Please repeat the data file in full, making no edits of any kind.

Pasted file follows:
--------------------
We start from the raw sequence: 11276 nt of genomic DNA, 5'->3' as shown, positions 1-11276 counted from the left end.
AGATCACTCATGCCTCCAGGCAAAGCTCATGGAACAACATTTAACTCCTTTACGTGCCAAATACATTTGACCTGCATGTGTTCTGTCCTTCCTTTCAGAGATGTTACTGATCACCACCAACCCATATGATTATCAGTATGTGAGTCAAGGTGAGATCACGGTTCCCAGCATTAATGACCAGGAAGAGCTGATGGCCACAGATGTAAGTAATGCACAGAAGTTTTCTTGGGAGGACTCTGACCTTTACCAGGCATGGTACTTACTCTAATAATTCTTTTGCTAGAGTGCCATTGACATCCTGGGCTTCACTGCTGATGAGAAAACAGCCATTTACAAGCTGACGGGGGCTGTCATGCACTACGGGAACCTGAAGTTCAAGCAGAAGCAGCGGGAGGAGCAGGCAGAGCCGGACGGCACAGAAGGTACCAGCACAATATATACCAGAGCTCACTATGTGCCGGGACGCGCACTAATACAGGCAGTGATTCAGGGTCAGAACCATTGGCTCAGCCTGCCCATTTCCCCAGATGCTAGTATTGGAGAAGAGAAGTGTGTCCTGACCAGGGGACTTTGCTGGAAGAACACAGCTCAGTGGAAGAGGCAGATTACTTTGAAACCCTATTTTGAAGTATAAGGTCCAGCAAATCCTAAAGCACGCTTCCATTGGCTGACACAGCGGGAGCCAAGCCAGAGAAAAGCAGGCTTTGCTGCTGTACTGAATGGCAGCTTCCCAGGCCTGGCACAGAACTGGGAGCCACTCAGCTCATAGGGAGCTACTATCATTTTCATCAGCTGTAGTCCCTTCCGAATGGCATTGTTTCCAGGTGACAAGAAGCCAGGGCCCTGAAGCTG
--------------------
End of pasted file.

We start from the raw sequence: 11276 nt of genomic DNA, 5'->3' as shown, positions 1-11276 counted from the left end.
AGATCACTCATGCCTCCAGGCAAAGCTCATGGAACAACATTTAACTCCTTTACGTGCCAAATACATTTGACCTGCATGTGTTCTGTCCTTCCTTTCAGAGATGTTACTGATCACCACCAACCCATATGATTATCAGTATGTGAGTCAAGGTGAGATCACGGTTCCCAGCATTAATGACCAGGAAGAGCTGATGGCCACAGATGTAAGTAATGCACAGAAGTTTTCTTGGGAGGACTCTGACCTTTACCAGGCATGGTACTTACTCTAATAATTCTTTTGCTAGAGTGCCATTGACATCCTGGGCTTCACTGCTGATGAGAAAACAGCCATTTACAAGCTGACGGGGGCTGTCATGCACTACGGGAACCTGAAGTTCAAGCAGAAGCAGCGGGAGGAGCAGGCAGAGCCGGACGGCACAGAAGGTACCAGCACAATATATACCAGAGCTCACTATGTGCCGGGACGCGCACTAATACAGGCAGTGATTCAGGGTCAGAACCATTGGCTCAGCCTGCCCATTTCCCCAGATGCTAGTATTGGAGAAGAGAAGTGTGTCCTGACCAGGGGACTTTGCTGGAAGAACACAGCTCAGTGGAAGAGGCAGATTACTTTGAAACCCTATTTTGAAGTATAAGGTCCAGCAAATCCTAAAGCACGCTTCCATTGGCTGACACAGCGGGAGCCAAGCCAGAGAAAAGCAGGCTTTGCTGCTGTACTGAATGGCAGCTTCCCAGGCCTGGCACAGAACTGGGAGCCACTCAGCTCATAGGGAGCTACTATCATTTTCATCAGCTGTAGTCCCTTCCGAATGGCATTGTTTCCAGGTGACAAGAAGCCAGGGCCCTGAAGCTG